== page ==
Of course, the design of the paddle-wheelers weren't the only changes that affected steamboating on the rivers. Prior to 1929, the steamboats were limited in when, what, and how much they could ship by the river. During low flow, steamboats couldn't make the shallows and shipping stalled. With a good rain and rising waters, the Ohio became a rush of boats making their way to various ports. In 1929, the free flowing Ohio became subject to its first set of locks and dams, allowing for a more stable series of pools, and predictable shipment of goods. It probably also reduced the risk of running aground or being pierced by a snag lurking just below the surface of the water.

Steamboats were big business. River towns made steamboats possible and steamboats made river towns. Steamboats were often three wide, moored to the muddy shoreline of Cincinnati. Coal, passengers, barrels of apples and the general goods of commerce were loaded and unloaded; carried from points of abundance to points of scarcity. Such was the role of the paddle-wheelers. Travel between river cities by steamboats was not without risk. Old river town newspapers frequently had articles about boilers exploding and massive fires on these wooden vessels. Steamboats carrying 500 pound bales of cotton were especially susceptible to fiery deaths.

These steamboats had to be built somewhere. Generally, I thought of southern Indiana and Cincinnati as having put many of the boats to the water. And they did. But I was surprised to learn that Dubuque, Iowa produced the "Sprague" in 1902. She was a stern-wheeler tow that was known simply as "Big Mama" by Mississippi rivermen. She was 276 feet long and 61 feet wide. In 1907, she set a record for the largest river cargo handled. She hitched up 56 coal boats and 4 barges that contained over 67,000 tons of coal. It is reported that the collected group of barges covered 6.5 acres.

Not all such boats were as successful. The "John K. Speed" appeared to have more than its share of hard times in the late 1800s. In three years, it sunk three times. It repeatedly broke paddle-wheel shafts and once lost its paddlewheel completely. Its final hard time was a fiery death.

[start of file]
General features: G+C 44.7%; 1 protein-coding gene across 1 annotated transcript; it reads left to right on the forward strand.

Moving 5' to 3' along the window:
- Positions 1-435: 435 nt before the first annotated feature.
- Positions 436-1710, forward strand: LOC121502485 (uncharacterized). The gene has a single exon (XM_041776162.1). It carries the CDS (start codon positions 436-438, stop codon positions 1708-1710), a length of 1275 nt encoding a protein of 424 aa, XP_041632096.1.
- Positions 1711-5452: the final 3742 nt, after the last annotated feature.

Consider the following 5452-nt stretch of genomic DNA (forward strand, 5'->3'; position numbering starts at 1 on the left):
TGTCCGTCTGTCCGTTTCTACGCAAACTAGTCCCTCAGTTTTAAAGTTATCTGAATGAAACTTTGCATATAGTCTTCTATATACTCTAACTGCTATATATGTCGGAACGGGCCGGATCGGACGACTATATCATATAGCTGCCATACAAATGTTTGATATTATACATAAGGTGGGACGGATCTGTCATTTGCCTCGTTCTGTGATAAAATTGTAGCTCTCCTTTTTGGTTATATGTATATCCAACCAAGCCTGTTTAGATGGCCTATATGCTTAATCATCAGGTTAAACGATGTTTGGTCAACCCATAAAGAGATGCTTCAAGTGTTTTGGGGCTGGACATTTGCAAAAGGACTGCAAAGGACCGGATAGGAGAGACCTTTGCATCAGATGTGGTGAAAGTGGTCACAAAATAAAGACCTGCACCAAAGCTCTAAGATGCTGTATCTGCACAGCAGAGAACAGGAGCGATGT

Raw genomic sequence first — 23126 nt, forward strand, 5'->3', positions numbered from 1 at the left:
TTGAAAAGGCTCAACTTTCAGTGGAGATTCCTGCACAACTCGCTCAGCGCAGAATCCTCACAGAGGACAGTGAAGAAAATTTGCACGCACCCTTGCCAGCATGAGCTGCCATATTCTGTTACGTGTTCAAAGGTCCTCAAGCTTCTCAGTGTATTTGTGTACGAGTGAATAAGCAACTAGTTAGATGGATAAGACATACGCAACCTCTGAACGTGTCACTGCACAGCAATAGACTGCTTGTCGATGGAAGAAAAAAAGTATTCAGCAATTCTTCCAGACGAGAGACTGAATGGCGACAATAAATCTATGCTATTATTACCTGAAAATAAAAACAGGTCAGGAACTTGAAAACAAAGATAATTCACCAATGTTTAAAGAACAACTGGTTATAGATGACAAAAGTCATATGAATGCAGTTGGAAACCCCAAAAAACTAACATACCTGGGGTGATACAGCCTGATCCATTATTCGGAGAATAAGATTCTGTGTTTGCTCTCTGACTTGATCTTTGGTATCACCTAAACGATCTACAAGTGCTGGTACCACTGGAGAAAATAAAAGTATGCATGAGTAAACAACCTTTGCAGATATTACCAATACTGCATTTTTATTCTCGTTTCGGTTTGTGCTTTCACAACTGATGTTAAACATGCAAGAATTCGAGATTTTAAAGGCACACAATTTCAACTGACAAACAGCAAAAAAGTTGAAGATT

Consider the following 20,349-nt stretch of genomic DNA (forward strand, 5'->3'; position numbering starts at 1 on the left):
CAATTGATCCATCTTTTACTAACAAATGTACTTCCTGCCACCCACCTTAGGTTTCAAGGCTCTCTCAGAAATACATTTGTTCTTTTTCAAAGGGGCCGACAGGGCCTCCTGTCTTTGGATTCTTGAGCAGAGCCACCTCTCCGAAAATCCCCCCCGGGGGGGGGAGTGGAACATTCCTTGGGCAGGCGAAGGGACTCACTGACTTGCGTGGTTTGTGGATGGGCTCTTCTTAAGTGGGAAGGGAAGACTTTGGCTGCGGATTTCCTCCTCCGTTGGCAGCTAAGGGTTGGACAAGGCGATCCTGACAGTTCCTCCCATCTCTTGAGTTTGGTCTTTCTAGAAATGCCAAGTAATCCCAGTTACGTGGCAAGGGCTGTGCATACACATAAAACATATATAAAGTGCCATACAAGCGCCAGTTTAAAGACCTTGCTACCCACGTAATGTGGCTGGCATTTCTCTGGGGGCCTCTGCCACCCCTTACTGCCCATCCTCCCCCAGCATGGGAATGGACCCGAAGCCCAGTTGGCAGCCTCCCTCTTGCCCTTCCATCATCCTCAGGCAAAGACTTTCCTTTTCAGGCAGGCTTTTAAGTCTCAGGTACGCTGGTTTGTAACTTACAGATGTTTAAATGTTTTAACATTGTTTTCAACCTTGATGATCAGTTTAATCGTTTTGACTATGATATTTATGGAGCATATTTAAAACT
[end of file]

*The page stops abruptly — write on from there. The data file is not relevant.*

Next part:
A quarter of a century ago, when we lived in Cincinnati, I used to take a side-wheeler ferry across the Ohio River from Cincinnati to Kentucky. It wasn't steam-powered but it was a working side-wheeler. It was called the Anderson Ferry. It could handle only a "handful" of cars. If you lived on the west side of Cincinnati and were going to the Cincinnati airport (located in Kentucky), the ferry was faster than driving into downtown Cincinnati to cross the Ohio River on the Interstate 75 bridge. Many a trip I made by car, by ferry, and by air in a single day to get from Cincinnati to Washington, DC and back again. During periods of high river flow, the trip was more than slightly interesting. The little ferry was under-powered and had a hard time keeping from being swept downstream to Indiana. I don't suppose many of these types of ferries remain today.

But the steamboats made small river towns great by making them centers of commerce. Other river towns, like Madison, Indiana and Galena, Illinois also became homes for successful river pilots and boat owners. Much of the early architectural glory seen in river towns can be attributed to the wealth delivered by steamboats in their heyday.

It must have been quite a show to see the black plume of smoke rising above the tree line along the bend of the river. It must have been pretty exciting to hear the steam whistle blow its "begging whistle" while it was still several miles away, alerting the "wharf master" of its pending arrival. As the steamboat approached the wharf, it would then blow a "loading whistle" consisting of a combination of long and short blasts, specific to the shipping line.

It must have been something worth getting steamed up about.